Module HPS-3003:
Race democracy * pol ideaology

Module Facts

Run by School of History, Philosophy and Social Sciences

20 Credits or 10 ECTS Credits

Semester 2

Overall aims and purpose

This module explores the relationship between race and identity and the socio-cultural discourses that have and do exist around the topic and how these inform or become political ideologies. The module explores race from an historic to contemporary context and within a national and global context, showing how the social construction of race and identity have shaped and continue to shape people’s lives in the UK and around the world. The module critically examines the link between past histories, power and the contemporary politics of knowledge to gain an in depth understanding of the reproduction of social inequalities and discrimination in society today. This is an interdisciplinary module that incorporates the disciplines of politics, history, sociology, social policy and black studies, providing the students with a contextual understanding of the topics from an historical to contemporary analysis.

Course content

The module may include, but will not be limited to the following:

• What is Race? Exploring the race mythologies to the lived realities of difference. This workshop will also explore the importance of culture, heritage, identity and belonging. This workshop will explore issues of race today, looking at Britain in particular, but also at America and Europe.

• Theories of Racism - Introducing some key sociological theories of Racism, such as Intersectionality – exploring how identities are used within power structures and discourses to explain discrimination, inequality and disadvantage.

• Hidden histories – imperialism, slavery and the enlightenment; examining historical perceptions of race, ethnicity and diversity.

• Part 1 - The ‘White curriculum’ - exploring the representation of diversity within education, the media and cultural narratives of imperial • power and the Eurocentric knowledge of today – an historical – contemporary analysis. • Part 2 - News article writing workshop.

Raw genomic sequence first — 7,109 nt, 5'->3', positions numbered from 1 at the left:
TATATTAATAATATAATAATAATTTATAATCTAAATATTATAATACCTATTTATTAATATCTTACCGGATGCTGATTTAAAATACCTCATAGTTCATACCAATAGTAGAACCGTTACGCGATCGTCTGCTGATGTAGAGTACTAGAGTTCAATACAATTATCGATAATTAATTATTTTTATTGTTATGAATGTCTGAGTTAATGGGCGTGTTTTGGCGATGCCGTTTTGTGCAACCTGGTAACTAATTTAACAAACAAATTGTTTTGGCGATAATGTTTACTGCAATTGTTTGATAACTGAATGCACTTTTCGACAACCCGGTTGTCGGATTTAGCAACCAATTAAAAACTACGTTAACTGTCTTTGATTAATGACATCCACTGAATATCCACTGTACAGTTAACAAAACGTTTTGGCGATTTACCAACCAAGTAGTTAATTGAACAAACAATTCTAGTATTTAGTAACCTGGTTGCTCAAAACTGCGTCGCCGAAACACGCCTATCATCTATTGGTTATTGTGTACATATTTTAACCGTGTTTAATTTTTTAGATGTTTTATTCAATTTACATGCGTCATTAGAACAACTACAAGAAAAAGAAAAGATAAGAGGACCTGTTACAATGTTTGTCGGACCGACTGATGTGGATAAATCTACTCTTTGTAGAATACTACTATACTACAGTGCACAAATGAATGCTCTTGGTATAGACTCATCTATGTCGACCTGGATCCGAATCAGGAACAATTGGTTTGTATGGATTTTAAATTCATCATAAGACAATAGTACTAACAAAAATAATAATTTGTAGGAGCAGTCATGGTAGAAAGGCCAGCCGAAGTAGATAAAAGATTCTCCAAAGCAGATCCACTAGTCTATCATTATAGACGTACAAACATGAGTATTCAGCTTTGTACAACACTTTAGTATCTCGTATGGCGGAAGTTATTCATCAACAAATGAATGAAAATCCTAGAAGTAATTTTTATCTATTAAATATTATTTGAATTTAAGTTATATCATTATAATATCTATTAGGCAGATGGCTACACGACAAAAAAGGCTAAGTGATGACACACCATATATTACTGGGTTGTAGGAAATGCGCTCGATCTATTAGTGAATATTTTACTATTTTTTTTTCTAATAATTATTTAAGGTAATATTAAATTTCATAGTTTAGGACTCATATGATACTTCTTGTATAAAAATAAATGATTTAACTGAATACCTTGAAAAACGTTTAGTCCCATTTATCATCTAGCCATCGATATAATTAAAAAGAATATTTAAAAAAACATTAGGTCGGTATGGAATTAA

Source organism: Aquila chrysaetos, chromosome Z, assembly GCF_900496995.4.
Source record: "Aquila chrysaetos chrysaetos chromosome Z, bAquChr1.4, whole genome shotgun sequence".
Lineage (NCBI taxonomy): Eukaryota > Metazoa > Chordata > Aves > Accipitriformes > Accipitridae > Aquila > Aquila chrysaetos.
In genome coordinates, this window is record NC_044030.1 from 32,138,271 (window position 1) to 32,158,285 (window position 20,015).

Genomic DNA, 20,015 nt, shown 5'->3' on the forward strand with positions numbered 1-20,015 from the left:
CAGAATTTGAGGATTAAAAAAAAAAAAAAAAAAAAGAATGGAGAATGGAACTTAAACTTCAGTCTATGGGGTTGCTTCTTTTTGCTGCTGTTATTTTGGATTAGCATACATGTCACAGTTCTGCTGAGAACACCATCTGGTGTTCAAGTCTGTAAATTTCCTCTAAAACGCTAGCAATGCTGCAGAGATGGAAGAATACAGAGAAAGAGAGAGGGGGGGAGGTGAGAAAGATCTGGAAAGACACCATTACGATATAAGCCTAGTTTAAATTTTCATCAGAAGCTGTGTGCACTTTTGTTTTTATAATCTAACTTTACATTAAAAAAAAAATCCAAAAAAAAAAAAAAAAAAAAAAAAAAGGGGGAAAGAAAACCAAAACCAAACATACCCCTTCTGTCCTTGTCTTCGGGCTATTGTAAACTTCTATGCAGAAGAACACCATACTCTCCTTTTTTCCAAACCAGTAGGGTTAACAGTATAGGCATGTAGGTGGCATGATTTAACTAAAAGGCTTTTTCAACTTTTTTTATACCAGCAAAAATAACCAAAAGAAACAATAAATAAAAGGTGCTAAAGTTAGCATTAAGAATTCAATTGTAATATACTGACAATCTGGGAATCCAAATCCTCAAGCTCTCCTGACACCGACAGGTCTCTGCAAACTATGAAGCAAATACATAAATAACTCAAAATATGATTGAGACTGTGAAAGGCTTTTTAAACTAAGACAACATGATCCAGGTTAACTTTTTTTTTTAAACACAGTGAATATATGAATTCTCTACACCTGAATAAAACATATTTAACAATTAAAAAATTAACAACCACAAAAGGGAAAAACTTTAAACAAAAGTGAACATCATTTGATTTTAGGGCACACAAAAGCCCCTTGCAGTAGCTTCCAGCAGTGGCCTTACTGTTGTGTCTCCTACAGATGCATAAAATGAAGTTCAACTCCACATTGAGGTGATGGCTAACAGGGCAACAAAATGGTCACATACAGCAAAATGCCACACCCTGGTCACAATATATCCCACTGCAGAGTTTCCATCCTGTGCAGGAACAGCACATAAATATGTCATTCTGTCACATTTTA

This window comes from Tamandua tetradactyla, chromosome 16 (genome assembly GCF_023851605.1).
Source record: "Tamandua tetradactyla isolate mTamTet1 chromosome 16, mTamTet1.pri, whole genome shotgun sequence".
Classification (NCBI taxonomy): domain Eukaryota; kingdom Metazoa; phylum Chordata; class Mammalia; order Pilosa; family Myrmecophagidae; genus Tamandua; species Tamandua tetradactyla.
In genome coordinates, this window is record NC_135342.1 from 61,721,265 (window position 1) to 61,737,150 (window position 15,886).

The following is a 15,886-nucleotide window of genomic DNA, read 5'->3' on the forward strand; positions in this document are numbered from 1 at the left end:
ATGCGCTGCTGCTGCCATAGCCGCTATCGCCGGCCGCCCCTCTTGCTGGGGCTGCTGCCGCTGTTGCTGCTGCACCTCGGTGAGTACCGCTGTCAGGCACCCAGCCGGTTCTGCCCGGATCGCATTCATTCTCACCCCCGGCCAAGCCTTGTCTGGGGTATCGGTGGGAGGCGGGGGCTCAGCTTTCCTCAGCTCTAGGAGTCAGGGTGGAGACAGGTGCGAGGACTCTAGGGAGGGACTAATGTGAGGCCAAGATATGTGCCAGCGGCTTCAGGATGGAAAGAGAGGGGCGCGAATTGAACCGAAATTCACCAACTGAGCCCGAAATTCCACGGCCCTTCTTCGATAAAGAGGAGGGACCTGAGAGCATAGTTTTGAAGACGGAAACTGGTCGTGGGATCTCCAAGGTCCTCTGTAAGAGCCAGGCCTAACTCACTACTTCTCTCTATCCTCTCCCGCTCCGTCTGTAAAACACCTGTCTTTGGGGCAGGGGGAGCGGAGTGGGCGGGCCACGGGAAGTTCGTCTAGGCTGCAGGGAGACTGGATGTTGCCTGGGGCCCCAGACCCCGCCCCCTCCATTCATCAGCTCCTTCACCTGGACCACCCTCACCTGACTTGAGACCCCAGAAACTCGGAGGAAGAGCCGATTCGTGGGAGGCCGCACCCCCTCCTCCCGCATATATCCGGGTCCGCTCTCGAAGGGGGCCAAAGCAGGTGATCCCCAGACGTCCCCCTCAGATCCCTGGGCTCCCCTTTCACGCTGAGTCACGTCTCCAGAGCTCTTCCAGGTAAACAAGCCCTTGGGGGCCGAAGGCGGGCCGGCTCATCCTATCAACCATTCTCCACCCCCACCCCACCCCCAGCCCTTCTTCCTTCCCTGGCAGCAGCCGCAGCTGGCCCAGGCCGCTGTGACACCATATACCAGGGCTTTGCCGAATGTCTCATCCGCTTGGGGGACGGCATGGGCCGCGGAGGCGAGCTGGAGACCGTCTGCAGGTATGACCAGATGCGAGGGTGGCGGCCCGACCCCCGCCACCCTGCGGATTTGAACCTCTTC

• The politics of difference – exploring apartheid and the ideologies of supremacy (North America, South Africa and German Nazi ideology).

• Institutional racism – Race Relation Act, Stephen Lawrence, The Windrush scandal.

• Civil Right Movements, past and present (Black Lives Matter and #Rhodesmustfall). Examining the purpose, power and effect of social movements.

• Towards a multicultural society – Globalization and its discontents. Exploring the politics of national identities, ethnicity and culture and the social construction of imagined identities.

• The backlash – ‘Has political correctness gone mad?’ Discussing the politics of offence, cultural appropriation and the negotiation of language and identity.

• Racism Today – Borders and identities. Exploring whether Muslims are the ‘new black’ (S.L Jackson 2016). Exploring the rise of antisemitism, xenophobia and far-right ideologies across Europe and America.

• Racial equality – towards a fairer future. Exploring modern historical movements, developments and political changes (Social Movements, boycotts, European Convention on Human Rights, Civil Liberties and equal opportunities and the push for racial equality).

• Module overview and essay advice session

Assessment Criteria

threshold

Threshold = D- to D+. Students will demonstrate a very basic understanding of the topic and will have only done a minimum of reading and research, relying too heavily on basic text books and lecture notes and poor sources. their work will be lacking critical or analytical analysis, and contextual understanding and structure and coherence is likely to be weak.